57 Fishing Charters
Top Fishing Charters in Everglades
Fishing in Everglades
The only truly wild natural area left in Florida, the Everglades is a vast marshland filled with the most exotic wildlife in the country. And what better way to explore this 1.5 million-acre wilderness than going on an Everglades fishing charter? You’ll be able to head out with a professional captain and cover a variety of habitats and fishing styles.
With fresh, salt, and brackish waters all around, you’ll have no issues reeling in whatever you target. Heading into saltwater will see you going after Snook, Tarpon, Redfish, Speckled Trout, Sheepshead, Cobia, and Jack Crevalle. The freshwaters further inland are home to big Largemouth and Peacock Bass, Crappie, Bluegill, and more.
Depending on what you want to do, there’s a variety of trips you can choose from. Opt for a half day trip to take your family into inshore waters, or to visit some of the lakes in the area. A full day trip will give you more time to fill the boat and take home some delicious table fare. You’ll be able to cover more ground and maximize your chances of reeling in trophy fish.
There are fishing charters you can hire in different parts of the Everglades. Head on down to the Ten Thousand Islands for inshore charters. The Everglades National Park is a very good spot to visit as well. Hop on a charter in Everglades City and test the prolific waters of the Chokoloskee Bay.
Rules & Regulations
If you’re fishing aboard an Everglades fishing charter in saltwater, the fishing license will be covered for you. However, if you want to target freshwater species, make sure to get a freshwater fishing license ahead of time. Book a trip with a reputable guide and they’ll be able to make sure you’re always fishing on the right side of the law.
Everglades Fishing Seasons
The start of the year is perfect for fishing deep in the backcountry of the Everglades. Look for Snook, Redfish, and even the occasional Tarpon in Whitewater Bay and the channels.
Winter fishing continues, with plenty of sheltered waters and game fish to be had along the inner waterways of the Everglades. Tarpon may grow bolder and leave the channels after a few days of warm weather.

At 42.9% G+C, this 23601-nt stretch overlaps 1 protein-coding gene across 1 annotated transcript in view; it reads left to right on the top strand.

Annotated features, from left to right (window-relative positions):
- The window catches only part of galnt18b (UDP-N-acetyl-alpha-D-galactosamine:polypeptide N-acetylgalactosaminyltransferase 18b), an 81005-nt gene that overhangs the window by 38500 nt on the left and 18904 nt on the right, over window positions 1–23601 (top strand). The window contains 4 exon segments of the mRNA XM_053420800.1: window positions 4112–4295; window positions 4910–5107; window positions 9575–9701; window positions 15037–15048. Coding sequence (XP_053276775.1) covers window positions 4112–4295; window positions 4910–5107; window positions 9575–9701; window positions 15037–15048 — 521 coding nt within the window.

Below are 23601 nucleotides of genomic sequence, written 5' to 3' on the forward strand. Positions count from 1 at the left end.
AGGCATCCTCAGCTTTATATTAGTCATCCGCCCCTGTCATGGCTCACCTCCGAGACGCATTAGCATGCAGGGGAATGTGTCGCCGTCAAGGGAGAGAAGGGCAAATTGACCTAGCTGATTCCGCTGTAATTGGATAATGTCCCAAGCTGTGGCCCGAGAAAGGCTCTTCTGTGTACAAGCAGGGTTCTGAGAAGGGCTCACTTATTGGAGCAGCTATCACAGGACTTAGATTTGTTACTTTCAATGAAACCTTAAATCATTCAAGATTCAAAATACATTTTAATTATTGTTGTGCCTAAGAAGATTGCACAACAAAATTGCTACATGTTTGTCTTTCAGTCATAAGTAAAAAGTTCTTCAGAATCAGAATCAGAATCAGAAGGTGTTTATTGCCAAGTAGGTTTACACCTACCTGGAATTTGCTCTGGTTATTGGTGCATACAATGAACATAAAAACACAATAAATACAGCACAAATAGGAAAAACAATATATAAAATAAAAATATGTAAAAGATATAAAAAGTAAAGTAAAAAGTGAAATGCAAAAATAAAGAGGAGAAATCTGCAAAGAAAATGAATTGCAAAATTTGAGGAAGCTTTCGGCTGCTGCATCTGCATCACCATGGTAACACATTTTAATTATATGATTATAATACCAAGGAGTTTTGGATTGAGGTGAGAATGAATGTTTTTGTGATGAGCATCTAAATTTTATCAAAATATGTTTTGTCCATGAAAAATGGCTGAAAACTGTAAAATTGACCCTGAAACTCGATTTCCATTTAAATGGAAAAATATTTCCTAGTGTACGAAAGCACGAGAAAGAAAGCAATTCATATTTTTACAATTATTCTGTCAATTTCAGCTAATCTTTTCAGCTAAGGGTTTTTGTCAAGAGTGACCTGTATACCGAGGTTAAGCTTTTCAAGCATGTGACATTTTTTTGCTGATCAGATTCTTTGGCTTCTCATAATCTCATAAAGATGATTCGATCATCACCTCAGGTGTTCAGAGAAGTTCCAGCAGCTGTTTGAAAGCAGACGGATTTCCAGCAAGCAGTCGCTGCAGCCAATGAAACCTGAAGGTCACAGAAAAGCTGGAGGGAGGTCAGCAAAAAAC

As the weather heats up, you’ll see more Tarpon emerging. This is a great time to fish the Florida Bay. If the season allows, you might have a chance to fish a few wrecks on the coastline outside the Everglades.
Once spring is in full swing, you can expect to find a much wider variety of fish in these waters. Head to the canals for Bass fishing or fish the bays for Redfish, Speckled Trout, and Snook.
May marks the height of Tarpon season in the Everglades. When you’re not chasing the Silver King you’ll find great Redfish, Snook, Jack Crevalle, and much more in the bays.
Tarpon season continues here in the Everglades. You’ll see anglers tossing topwater plugs left and right for Snook, Speckled Trout, and much more.
Anglers like to head out early and beat the heat in July. This is a great time to fish the bays or to venture into the Gulf for some Permit, Grouper, and other delicious catches near the wrecks.
The summer heat wave continues, with average temperatures ranging up to 92°F. Head offshore to cool down or see if you can’t entice a few Tarpon that are still hanging around the Everglades.
Fishing for Snook, Redfish, and Tarpon can be spectacular in autumn. On cool days, the temperature in Florida Bay will be perfect – for the game fish and the people out to catch them!
You can enjoy more great fishing in October, with ideal temperatures between 73–86°F. You’ll have your choice of Redfish, Speckled Trout, Snook, Tarpon, Cobia, and more in the Everglades.
Weather can start to limit your options as winter approaches. Anglers will return to the inner waterways of the Everglades, fishing for Redfish and Snook. You’ll still find Cobia cruising around here, too.
As average temperatures fluctuate between 62–79°F, most anglers are seeking sheltered waters in the backcountry, along with Redfish, Snook, and Speckled Trout. The canals will be bustling with Largemouth Bass.